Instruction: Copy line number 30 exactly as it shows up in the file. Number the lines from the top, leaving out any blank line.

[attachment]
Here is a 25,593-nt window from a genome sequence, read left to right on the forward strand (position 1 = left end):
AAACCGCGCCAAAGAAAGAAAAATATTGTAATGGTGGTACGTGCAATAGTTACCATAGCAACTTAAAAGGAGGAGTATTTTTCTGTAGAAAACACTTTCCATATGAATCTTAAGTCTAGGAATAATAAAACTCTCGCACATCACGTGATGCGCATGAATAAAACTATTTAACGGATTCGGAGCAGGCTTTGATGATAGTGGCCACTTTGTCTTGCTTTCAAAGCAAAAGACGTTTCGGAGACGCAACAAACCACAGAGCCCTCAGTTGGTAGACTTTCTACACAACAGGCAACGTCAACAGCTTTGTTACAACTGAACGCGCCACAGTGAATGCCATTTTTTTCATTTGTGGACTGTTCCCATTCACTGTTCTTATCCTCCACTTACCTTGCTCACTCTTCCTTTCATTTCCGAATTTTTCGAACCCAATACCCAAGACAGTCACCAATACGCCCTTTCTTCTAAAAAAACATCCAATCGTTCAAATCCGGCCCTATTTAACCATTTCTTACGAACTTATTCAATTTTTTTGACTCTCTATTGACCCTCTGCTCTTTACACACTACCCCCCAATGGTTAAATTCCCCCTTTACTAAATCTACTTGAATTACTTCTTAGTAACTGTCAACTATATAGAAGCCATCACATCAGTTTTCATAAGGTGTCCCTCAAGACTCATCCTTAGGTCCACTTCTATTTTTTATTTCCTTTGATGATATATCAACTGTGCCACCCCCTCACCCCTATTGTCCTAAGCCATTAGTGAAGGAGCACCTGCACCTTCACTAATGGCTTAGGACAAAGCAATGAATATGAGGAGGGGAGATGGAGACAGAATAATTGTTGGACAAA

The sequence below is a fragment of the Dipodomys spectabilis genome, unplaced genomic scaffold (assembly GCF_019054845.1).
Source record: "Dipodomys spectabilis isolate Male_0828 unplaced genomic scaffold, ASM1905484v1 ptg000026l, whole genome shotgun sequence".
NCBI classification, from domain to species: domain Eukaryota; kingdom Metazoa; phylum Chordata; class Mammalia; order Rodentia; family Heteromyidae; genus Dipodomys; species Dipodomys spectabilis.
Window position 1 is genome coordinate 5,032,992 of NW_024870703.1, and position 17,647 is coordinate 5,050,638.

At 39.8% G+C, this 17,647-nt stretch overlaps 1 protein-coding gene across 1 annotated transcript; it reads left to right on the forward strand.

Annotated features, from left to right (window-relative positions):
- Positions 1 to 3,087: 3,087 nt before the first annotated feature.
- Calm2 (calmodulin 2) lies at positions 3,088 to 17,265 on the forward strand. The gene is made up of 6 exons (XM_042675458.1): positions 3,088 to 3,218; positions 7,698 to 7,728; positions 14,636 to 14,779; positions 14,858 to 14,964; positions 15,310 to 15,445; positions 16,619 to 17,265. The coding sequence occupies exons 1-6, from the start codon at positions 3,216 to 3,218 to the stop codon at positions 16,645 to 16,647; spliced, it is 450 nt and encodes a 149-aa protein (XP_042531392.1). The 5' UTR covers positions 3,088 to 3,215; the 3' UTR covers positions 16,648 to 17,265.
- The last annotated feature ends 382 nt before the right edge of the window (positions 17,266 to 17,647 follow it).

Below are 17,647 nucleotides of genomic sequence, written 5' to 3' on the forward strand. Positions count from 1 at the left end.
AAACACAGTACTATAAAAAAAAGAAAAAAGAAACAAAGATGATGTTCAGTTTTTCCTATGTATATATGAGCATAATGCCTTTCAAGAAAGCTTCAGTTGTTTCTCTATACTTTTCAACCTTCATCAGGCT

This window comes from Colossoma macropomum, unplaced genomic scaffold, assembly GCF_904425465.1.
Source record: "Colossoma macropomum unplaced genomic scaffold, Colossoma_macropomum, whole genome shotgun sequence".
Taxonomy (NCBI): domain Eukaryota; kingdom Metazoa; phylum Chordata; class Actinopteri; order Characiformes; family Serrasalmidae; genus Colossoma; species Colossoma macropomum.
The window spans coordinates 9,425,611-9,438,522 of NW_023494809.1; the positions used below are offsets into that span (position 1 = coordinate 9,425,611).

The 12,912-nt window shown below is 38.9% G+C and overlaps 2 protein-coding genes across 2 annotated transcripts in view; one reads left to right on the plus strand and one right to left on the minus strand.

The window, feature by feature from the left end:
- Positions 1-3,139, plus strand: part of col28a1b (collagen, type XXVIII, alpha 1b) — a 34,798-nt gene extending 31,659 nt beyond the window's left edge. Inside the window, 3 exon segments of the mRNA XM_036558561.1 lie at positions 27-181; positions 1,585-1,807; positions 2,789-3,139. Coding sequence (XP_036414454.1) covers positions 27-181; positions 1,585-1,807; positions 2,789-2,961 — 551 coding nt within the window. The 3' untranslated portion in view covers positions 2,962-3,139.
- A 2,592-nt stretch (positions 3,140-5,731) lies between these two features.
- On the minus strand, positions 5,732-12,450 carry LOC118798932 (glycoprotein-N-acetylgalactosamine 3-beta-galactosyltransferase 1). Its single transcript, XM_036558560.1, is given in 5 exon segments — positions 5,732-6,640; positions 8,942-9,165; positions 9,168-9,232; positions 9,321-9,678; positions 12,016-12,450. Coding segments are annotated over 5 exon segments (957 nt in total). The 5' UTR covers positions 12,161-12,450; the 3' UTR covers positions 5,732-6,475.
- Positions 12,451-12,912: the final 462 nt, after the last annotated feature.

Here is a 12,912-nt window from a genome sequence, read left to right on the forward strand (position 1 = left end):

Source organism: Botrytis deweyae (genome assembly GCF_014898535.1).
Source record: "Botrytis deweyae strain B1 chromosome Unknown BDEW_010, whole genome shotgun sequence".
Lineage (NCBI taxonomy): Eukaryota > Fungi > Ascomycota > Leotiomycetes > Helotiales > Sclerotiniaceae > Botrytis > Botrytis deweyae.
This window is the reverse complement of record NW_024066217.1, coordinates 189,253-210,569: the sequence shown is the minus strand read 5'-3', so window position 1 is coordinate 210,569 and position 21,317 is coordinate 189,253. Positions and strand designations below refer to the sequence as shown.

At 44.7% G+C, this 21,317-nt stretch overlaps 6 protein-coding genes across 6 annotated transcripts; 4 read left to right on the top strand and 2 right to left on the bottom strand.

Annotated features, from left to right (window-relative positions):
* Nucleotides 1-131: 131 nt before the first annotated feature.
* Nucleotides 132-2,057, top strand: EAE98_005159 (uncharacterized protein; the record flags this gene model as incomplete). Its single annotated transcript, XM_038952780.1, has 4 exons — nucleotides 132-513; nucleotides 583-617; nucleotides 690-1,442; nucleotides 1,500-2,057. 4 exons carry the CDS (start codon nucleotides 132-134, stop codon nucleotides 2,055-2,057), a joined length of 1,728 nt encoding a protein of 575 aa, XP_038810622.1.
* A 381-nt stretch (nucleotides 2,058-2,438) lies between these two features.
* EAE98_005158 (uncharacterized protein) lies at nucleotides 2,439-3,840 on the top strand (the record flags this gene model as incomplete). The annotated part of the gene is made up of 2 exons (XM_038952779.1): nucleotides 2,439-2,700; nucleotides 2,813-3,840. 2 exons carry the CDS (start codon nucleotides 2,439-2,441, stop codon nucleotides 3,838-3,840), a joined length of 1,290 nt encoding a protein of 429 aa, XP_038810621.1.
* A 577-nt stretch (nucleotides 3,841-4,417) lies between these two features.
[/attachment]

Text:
Annotated features, from left to right (window-relative positions):